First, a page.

A concept in C programming that is absolutely essential and fundamental to all software design but often misunderstood is pointers. A pointer is used in C to point to the address of a variable or a function.
While simple in nature, pointers offer a very powerful and flexible tool that if not properly yielded or understood can cause an engineer to shoot themselves in the foot. This is primarily due to the fact that you can set a pointer to any address and then just start overwriting what is there. It is therefore very important that when using pointers the engineer understand exactly how they work.
Initially, the language constructs used to create and manipulate pointers are straight forward; however, as pointers are declared for more complex language features such as structures, arrays or arrays of structures, it can become very confusing as to whether you are manipulating data or addresses. In order to make sure that anyone can follow along we will start with the simplest declarations and work towards complex ones which will later be used in mapping to peripherals.
A pointer is declared like any other variable except that the * symbol is placed after the type. For example,
This statement declares IntPtr as a pointer to an integer. In this case, we have declared a null pointer which is a pointer looking at address location zero.
We can assign the pointer to another variable by using the & symbol. This symbol is used to get the “address of” a variable. For example, we can assign our pointer to the address location of a variable named Var1 of type int as follows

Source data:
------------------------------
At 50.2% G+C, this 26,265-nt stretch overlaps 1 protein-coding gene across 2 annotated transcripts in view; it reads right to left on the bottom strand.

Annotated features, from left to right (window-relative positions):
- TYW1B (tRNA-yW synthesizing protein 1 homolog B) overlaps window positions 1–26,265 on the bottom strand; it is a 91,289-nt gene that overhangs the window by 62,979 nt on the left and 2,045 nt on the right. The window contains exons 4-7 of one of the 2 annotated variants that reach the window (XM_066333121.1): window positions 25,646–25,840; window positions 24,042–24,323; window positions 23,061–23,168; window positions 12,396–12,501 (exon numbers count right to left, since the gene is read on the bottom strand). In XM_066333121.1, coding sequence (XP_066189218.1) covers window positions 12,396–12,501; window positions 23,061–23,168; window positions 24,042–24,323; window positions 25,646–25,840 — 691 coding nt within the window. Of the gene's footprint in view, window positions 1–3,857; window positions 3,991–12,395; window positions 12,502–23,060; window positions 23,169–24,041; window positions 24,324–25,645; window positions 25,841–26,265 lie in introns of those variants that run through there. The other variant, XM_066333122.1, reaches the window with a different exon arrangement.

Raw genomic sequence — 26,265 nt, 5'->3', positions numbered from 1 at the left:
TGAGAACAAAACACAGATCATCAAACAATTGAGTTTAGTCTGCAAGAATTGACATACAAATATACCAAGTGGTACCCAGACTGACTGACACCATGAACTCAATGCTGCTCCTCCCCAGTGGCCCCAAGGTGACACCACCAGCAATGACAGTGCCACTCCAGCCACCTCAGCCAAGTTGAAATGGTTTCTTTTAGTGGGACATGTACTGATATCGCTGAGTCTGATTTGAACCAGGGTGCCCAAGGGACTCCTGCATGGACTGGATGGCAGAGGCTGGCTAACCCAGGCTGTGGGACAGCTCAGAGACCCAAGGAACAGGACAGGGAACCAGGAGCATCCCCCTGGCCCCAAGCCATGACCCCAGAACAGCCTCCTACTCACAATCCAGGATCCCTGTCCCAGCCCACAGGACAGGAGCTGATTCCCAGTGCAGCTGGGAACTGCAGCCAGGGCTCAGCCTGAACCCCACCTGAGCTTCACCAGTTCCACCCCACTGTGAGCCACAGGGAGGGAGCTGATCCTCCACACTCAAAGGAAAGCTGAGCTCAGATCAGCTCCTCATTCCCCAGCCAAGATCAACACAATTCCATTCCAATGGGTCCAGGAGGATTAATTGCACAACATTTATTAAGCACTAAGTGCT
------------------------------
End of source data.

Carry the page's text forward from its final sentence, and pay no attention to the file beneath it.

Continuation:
Let’s say that Var1 was initialized with a value of 14. The pointer stores the address of Var1 so for the programmer to get access to the data stored at the memory location the pointer needs to be dereferenced. This is done by using the * symbol as shown below:
In this example we not only dereference the pointer using *, if the value found at the address is greater than or equal to 14 then it is set to 1. To get a better understanding of what is happening in memory the following memory space can be examined
This memory block shows the address of variables Var1, Var2, and the pointer PtrInt. Notice that the PtrInt value is the address of Var1.
There are a number of instances where the real power of pointers comes into play. The most obvious of these is when data needs to be passed and shared throughout an application. For example, if there is a large data set stored as an array that needs manipulation, instead of passing the dataset to a function by value, the function could be declared to take a pointer to the array instead.
This has the advantage of directly manipulating the dataset rather than creating a memory copy of the data. Not only does this save memory but it also increases the speed at which the function runs since it does not need to create a local copy of the data.
In the next article in this series we will examine more complex cases for the use of pointers in detail such as pointer arrays, pointer array structures and if there is time briefly introduce function pointers. Understanding these different uses and behaviors of pointers will be essential when we look at mapping peripherals and creating reusable drivers.
This article has previously been published on Embedded.com’s sister publication, EDN Magazine.